Exploring Novel Treatments for Thyroid Cancer

Dr. Thomas J. Fahey, III

Dr. Thomas J. Fahey, III

“Endocrine surgery is a fascinating discipline that allows the integration of surgery and medicine in one field,” says Thomas J. Fahey, III, MD, Vice Chairman of the Department of Surgery, Chief of Endocrine Surgery, and Director of the Endocrine Oncology Program at Weill Cornell.

“Most thyroid cancers are indolent and curable with standard treatments such as surgery, radioactive iodine therapy, and thyroid stimulating hormone suppression therapy for localized or regional disease. However, patients with thyroid cancer can have widely different clinical outcomes depending on the pathological subtype. Some 5 to 10 percent of patients develop progressive disease that is metastatic and refractory to current treatments.”

Dr. Fahey has long maintained a laboratory investigating the biology of endocrine tumors. “We have been at the forefront of the incorporation of molecular diagnostics into the diagnosis and management of patients with thyroid nodules and thyroid cancers,” he says. “Our lab was the first to identify the use of gene expression analysis to discriminate benign and malignant thyroid nodules. With the development of the precision medicine board here at Weill Cornell Medicine, we have the opportunity to completely sequence tumors that require additional treatment. More recently, our researchers have focused on novel treatments for advanced thyroid cancers.”

CAR T Therapy   Poorly differentiated thyroid cancer and anaplastic thyroid cancer (ATC) are rare yet lethal malignancies with limited treatment options. Dr. Fahey and Irene M. Min, PhD, Assistant Professor of Molecular Biology Research in Surgery at Weill Cornell Medicine, are pursuing investigations with Moonsoo Jin, PhD, in the Department of Radiology on the development of CAR T therapy for these cancers.

Advanced, metastatic thyroid cancers have increased expression of ICAM-1, and so the researchers developed a CAR T therapy targeting ICAM-1 for the treatment of aggressive thyroid cancer. The results of their study, which were published in Clinical Cancer Research, demonstrated the significant and durable efficacy of ICAM-1 CAR T for targeting anaplastic thyroid cancer.

Representative ICAM-1-specific IHC images of anaplastic thyroid cancer (ATC) patient-derived tissue.

Representative ICAM-1-specific IHC images of anaplastic thyroid cancer (ATC) patient-derived tissue. Well-differentiated papillary thyroid cancer (WDPTC) or normal thyroid tissue images on the same slide are shown for comparison on the right.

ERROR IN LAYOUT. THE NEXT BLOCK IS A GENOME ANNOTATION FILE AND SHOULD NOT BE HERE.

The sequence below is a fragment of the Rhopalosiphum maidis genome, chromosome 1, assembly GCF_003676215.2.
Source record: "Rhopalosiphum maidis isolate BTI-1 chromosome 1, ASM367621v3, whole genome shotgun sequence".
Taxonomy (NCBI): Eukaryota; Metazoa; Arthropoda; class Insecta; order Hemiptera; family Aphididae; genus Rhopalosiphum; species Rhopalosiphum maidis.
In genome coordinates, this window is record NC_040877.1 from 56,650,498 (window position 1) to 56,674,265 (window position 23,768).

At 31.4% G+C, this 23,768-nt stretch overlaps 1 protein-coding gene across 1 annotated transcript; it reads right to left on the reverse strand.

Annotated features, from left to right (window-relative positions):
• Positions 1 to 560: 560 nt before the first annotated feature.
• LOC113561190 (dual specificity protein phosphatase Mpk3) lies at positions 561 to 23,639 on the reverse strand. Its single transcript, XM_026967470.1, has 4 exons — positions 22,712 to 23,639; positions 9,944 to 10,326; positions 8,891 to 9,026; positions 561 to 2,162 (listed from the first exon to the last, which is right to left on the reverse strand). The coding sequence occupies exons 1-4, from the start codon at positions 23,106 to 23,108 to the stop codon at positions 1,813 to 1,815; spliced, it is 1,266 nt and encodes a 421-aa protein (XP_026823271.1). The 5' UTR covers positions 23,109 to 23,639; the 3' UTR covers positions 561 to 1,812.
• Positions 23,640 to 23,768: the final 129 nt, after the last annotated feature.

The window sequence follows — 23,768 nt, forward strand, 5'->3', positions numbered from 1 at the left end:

“Furthermore, we showed that autologous ICAM-1 CAR T cells have significant therapeutic efficacy in animal models bearing ATC patient-specific tumors,” says Dr. Fahey. “Our CAR T-cell-based immunologic approach has potentially wide-ranging applications for the treatment of other solid cancers where there is a strong association between ICAM-1 expression and adverse prognosis. The process is always slower than you expect it to be, but we’re hoping to have FDA approval to start a phase 1 clinical trial in the near future to look at the efficacy of this very novel treatment.”

Clinical Trial for Advanced Thyroid Cancer

The Endocrine Oncology Program in the Department of Surgery at Weill Cornell Medicine will soon be opening a clinical trial testing a novel treatment for patients with advanced thyroid cancer. If you are interested in learning more about the trial, contact Dr. Fahey at [email protected].

New Avenues of Research   A small percentage of patients with metastatic differentiated thyroid cancer do not respond to radioactive iodine treatment and thyroid-stimulating hormone suppression. In these patients, there is still an option: targeted tyrosine kinase inhibitors. “Tyrosine kinase inhibitors now are being utilized in the treatment of previously treated refractory thyroid cancers and have certainly opened up new avenues for both treatment and further research,” notes Dr. Fahey. “The future will be to look at their ability to impact the redifferentiation of thyroid cancers to permit them to uptake radioactive iodine, a mainstay of adjuvant treatment for the routine thyroid cancer. We have been exploring potential ways to reestablish or reactivate that sodium iodine import mechanism in the lab. If we can reactivate the iodine uptake, then we can make a treatment, which as far as adjuvant treatments go is one of the safest in general, once again an option for these patients.”

“Our lab has evolved from looking at the differential expression of genes and proteins for differentiation of benign and malignant tumors to now also utilizing the information to identify therapeutic targets for more advanced thyroid cancers.”

— Dr. Thomas J. Fahey, III

Dr. Fahey and his colleagues are also interested in anticancer therapy-induced autophagy, which can trigger adaptive drug resistance in a variety of cancer types and treatments. In a multi-institutional collaborative study, the Weill Cornell investigators have explored if autophagy is activated in vemurafenib-treated BRAF-mutant thyroid cancer cells, and whether autophagy inhibition improves or impairs the treatment efficacy of vemurafenib, a cancer growth blocker. The combined effects of autophagy inhibitor and vemurafenib were assessed in terms of cell viability in vitro and tumor growth rate in vivo. The results of the study, published in the Journal of Clinical Endocrinology Metabolism, demonstrated that vemurafenib induces endoplasmic reticulum stress response-mediated autophagy in thyroid cancer and that autophagy inhibition may be a beneficial strategy to sensitize BRAF-mutant thyroid cancer to vemurafenib.